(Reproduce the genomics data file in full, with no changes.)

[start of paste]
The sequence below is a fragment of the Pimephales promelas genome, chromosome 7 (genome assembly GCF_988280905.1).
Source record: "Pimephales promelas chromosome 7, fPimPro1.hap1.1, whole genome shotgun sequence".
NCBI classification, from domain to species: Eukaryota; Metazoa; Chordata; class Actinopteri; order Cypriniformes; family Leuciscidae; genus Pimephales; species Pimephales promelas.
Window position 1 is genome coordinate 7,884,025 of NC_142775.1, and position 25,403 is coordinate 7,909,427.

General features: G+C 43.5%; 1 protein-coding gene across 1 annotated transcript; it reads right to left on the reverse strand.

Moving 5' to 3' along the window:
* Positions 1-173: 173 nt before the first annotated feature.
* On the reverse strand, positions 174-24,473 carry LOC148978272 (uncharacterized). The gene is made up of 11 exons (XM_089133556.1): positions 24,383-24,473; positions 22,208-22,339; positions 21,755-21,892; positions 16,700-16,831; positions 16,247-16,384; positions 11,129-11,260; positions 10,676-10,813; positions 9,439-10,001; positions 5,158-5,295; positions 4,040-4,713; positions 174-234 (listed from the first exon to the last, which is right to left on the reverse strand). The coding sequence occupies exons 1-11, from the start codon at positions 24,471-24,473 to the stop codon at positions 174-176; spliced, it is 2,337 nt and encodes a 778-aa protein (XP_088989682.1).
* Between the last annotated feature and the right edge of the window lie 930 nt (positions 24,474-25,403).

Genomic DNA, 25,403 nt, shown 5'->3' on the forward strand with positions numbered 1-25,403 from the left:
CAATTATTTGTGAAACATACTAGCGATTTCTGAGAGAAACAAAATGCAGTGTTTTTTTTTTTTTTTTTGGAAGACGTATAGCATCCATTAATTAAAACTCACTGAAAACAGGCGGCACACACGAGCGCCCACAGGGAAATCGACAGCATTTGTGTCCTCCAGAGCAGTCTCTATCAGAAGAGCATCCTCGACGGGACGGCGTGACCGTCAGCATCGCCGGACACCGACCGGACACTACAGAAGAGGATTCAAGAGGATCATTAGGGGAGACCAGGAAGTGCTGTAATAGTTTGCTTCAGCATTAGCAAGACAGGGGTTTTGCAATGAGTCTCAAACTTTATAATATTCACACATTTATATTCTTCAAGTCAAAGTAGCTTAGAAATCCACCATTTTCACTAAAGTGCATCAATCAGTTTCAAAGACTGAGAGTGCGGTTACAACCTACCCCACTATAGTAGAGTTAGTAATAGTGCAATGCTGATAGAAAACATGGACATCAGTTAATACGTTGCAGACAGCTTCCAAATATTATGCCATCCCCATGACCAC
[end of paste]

The sequence below is a fragment of the Pimephales promelas genome, chromosome 7 (genome assembly GCF_988280905.1).
Source record: "Pimephales promelas chromosome 7, fPimPro1.hap1.1, whole genome shotgun sequence".
NCBI classification, from domain to species: Eukaryota; Metazoa; Chordata; class Actinopteri; order Cypriniformes; family Leuciscidae; genus Pimephales; species Pimephales promelas.
Window position 1 is genome coordinate 7,884,025 of NC_142775.1, and position 25,403 is coordinate 7,909,427.

General features: G+C 43.5%; 1 protein-coding gene across 1 annotated transcript; it reads right to left on the reverse strand.

Moving 5' to 3' along the window:
* Positions 1-173: 173 nt before the first annotated feature.
* On the reverse strand, positions 174-24,473 carry LOC148978272 (uncharacterized). The gene is made up of 11 exons (XM_089133556.1): positions 24,383-24,473; positions 22,208-22,339; positions 21,755-21,892; positions 16,700-16,831; positions 16,247-16,384; positions 11,129-11,260; positions 10,676-10,813; positions 9,439-10,001; positions 5,158-5,295; positions 4,040-4,713; positions 174-234 (listed from the first exon to the last, which is right to left on the reverse strand). The coding sequence occupies exons 1-11, from the start codon at positions 24,471-24,473 to the stop codon at positions 174-176; spliced, it is 2,337 nt and encodes a 778-aa protein (XP_088989682.1).
* Between the last annotated feature and the right edge of the window lie 930 nt (positions 24,474-25,403).

Genomic DNA, 25,403 nt, shown 5'->3' on the forward strand with positions numbered 1-25,403 from the left:
CAATTATTTGTGAAACATACTAGCGATTTCTGAGAGAAACAAAATGCAGTGTTTTTTTTTTTTTTTTTGGAAGACGTATAGCATCCATTAATTAAAACTCACTGAAAACAGGCGGCACACACGAGCGCCCACAGGGAAATCGACAGCATTTGTGTCCTCCAGAGCAGTCTCTATCAGAAGAGCATCCTCGACGGGACGGCGTGACCGTCAGCATCGCCGGACACCGACCGGACACTACAGAAGAGGATTCAAGAGGATCATTAGGGGAGACCAGGAAGTGCTGTAATAGTTTGCTTCAGCATTAGCAAGACAGGGGTTTTGCAATGAGTCTCAAACTTTATAATATTCACACATTTATATTCTTCAAGTCAAAGTAGCTTAGAAATCCACCATTTTCACTAAAGTGCATCAATCAGTTTCAAAGACTGAGAGTGCGGTTACAACCTACCCCACTATAGTAGAGTTAGTAATAGTGCAATGCTGATAGAAAACATGGACATCAGTTAATACGTTGCAGACAGCTTCCAAATATTATGCCATCCCCATGACCAC